Breeding tysties were in decline on Mousa, but I am glad to say that the last couple of years have shown significant improvements in their population. There were around 180 today, meaning that Mousa is still a very important place for these beautiful birds. I know I've mentioned it before, but long-term monitoring of seabirds is so important for gaining knowledge about the sea.
I think the name tystie comes from Old Norse for "whistler", owing to the thin high pitched "twhheeeeee" these small auks make. Another whistler heard and spotted on Mousa was a draatsi (Shetland for otter). I don't know the roots of the word, but I think it was what supersticious fishermen would refer to them as (there are certain things you must never say on a fishing boat, like seal, otter and even minister!). Newton and Martin enjoyed views of an otter, which they believe to be a female calling for its cub. Their whistle can sound like a bird, and it is well worth listening to a recording before going otterspotting.
After leaving Mousa, I took a quick walk along Grutness beach before coming up to the office. The dunters and raingeese, just a few metres from the sandy shore, were really vocal and active. As I reached the end of the sand, I noticed something which made me smile. A large shoal of good-sized sandeels! 2010 was not a good year for many of Shetland's breeding seabirds, and I only saw tiny "needles" (young, sandeels) late in the season. This has given me a injection of hope for the breeding season ahead.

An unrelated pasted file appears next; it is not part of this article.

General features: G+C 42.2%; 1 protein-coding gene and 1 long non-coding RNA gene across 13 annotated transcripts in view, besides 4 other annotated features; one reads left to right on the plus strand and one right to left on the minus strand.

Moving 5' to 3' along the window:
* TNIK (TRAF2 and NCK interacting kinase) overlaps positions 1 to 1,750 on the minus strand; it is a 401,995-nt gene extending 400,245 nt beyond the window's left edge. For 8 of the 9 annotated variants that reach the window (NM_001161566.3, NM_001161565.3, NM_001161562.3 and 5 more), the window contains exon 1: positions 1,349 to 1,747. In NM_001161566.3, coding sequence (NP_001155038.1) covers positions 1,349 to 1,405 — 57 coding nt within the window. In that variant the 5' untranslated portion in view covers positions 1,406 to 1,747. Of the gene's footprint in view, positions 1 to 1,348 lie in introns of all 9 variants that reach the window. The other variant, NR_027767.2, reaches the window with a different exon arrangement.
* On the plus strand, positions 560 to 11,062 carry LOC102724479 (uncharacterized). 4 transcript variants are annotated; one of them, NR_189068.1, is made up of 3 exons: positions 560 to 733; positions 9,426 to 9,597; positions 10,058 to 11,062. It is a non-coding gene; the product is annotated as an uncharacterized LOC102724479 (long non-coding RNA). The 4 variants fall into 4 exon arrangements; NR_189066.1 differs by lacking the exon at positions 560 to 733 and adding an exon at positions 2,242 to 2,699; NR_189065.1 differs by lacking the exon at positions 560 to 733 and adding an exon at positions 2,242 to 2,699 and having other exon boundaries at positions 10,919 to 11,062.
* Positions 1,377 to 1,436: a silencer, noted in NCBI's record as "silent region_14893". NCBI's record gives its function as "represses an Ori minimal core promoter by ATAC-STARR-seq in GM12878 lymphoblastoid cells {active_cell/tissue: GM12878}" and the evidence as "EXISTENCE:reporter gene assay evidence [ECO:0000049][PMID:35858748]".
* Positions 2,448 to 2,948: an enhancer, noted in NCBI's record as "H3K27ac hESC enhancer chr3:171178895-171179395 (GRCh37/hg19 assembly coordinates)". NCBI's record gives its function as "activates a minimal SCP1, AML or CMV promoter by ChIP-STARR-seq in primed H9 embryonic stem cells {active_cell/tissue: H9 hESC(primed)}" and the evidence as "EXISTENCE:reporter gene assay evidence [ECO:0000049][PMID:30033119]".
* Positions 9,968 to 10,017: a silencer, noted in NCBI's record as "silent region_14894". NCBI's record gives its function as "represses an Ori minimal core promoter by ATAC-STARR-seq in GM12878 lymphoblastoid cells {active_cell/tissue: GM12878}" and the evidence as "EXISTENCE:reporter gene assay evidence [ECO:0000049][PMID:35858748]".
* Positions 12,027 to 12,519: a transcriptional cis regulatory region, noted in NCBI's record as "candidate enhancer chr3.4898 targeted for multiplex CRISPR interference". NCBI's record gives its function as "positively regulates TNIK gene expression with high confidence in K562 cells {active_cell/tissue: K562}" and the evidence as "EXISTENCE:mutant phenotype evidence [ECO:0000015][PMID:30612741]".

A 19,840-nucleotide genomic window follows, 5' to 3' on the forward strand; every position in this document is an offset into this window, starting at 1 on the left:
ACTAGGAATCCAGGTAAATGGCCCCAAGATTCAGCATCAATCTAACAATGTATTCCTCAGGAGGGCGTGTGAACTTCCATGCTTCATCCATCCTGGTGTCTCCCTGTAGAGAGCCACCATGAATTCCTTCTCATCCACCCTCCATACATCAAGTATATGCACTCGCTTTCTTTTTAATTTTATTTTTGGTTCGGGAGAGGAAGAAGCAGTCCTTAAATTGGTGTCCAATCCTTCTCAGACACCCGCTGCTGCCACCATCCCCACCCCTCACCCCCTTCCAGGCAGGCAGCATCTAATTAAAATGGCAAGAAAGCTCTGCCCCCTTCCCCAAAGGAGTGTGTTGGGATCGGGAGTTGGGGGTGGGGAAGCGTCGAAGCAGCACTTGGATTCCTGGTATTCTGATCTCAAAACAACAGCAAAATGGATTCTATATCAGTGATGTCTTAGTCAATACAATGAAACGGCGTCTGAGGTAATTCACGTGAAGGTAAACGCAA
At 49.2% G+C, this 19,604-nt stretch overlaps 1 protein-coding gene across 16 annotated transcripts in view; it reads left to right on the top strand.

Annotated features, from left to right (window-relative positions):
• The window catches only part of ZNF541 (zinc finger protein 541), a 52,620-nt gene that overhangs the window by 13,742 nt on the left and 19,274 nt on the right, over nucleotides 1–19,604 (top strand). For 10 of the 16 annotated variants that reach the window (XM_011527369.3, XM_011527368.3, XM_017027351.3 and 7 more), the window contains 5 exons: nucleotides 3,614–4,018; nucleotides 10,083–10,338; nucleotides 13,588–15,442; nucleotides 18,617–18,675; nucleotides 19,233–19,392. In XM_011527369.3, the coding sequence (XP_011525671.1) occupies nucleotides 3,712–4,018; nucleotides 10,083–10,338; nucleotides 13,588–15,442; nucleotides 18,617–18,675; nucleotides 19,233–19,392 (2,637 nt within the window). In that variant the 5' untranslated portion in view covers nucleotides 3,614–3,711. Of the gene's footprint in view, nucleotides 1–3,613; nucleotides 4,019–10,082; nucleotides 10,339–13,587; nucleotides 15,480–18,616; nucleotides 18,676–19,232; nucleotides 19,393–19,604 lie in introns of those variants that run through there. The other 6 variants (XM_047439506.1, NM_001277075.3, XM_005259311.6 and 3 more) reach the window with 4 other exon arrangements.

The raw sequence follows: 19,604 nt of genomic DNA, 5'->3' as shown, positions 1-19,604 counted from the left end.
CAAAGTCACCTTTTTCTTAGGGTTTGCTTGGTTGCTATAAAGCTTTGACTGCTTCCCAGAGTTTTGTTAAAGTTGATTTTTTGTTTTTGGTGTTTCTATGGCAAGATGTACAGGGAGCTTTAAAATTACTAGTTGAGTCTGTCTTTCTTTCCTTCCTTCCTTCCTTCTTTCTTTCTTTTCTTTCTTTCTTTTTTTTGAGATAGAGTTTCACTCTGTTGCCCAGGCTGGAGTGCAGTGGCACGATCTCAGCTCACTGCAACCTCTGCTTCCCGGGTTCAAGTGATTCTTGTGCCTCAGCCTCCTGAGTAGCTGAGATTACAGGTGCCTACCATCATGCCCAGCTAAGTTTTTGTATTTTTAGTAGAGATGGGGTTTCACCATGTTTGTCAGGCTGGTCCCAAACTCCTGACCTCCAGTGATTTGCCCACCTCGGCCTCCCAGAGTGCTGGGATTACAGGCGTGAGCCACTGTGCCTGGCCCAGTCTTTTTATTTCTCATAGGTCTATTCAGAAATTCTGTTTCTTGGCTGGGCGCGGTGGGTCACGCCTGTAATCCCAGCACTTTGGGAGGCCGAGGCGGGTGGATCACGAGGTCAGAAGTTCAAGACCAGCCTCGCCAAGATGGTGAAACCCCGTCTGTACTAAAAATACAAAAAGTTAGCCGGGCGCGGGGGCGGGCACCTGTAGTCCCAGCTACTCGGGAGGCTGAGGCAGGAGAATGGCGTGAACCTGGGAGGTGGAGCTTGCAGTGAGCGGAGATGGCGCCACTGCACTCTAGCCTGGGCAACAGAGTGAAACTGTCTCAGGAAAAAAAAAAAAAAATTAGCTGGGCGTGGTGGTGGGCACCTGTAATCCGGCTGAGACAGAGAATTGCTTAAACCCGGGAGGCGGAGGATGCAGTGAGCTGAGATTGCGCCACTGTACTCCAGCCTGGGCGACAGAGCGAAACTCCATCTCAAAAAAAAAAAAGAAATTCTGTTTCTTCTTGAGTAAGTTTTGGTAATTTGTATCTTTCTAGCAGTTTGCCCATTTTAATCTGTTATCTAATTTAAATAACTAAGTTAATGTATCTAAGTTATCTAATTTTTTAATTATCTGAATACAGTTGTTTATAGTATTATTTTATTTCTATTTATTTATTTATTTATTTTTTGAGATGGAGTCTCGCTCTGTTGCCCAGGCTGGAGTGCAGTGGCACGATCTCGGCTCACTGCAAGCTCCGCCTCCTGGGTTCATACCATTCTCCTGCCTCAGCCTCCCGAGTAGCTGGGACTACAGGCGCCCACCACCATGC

Sandeels are such an important species for our seabirds, but sometimes there is a lack of them. Climate change is believed to be an issue affecting sandeel availability as can be fisheries. We can all do our bet to tackle climate change, and the landmark Shetland Sandeel Agreement, has managed our local sandeel fishery for a number of years. I say the agreement was landmark, as it was one of the first instances of conservationists and marine industry coming together to find solutions which benefit both man and bird. During 1984-90, Shetland's seabirds suffered disastrous breeding failures with some species, such as Arctic terns, producing no young for several years. Following lobbying, mainly by the RSPB, the Shetland sandeel fishery was closed during 1991-94. Although there is no conclusive proof that the fishery caused the crash in sandeel stocks, seabirds have bred more successfully since the fishery was closed. During 1995-97, a small fishery reopened with a number of restrictions in place. However, this still allowed fishing to take place close to seabird colonies during June and July, when most seabirds are feeding their young and need a plentiful supply of sandeels. In 1998, an agreement was reached between the Shetland Fishermen's Association, Scottish Natural Heritage (SNH), the RSPB and the Scottish Office Agriculture, Environment and Fisheries Department (SOAEFD), on a new management regime for the Shetland Sandeel Fishery which is now reviewed annually.
Here's hoping for sea of plentiful sandeels in the coming weeks and months!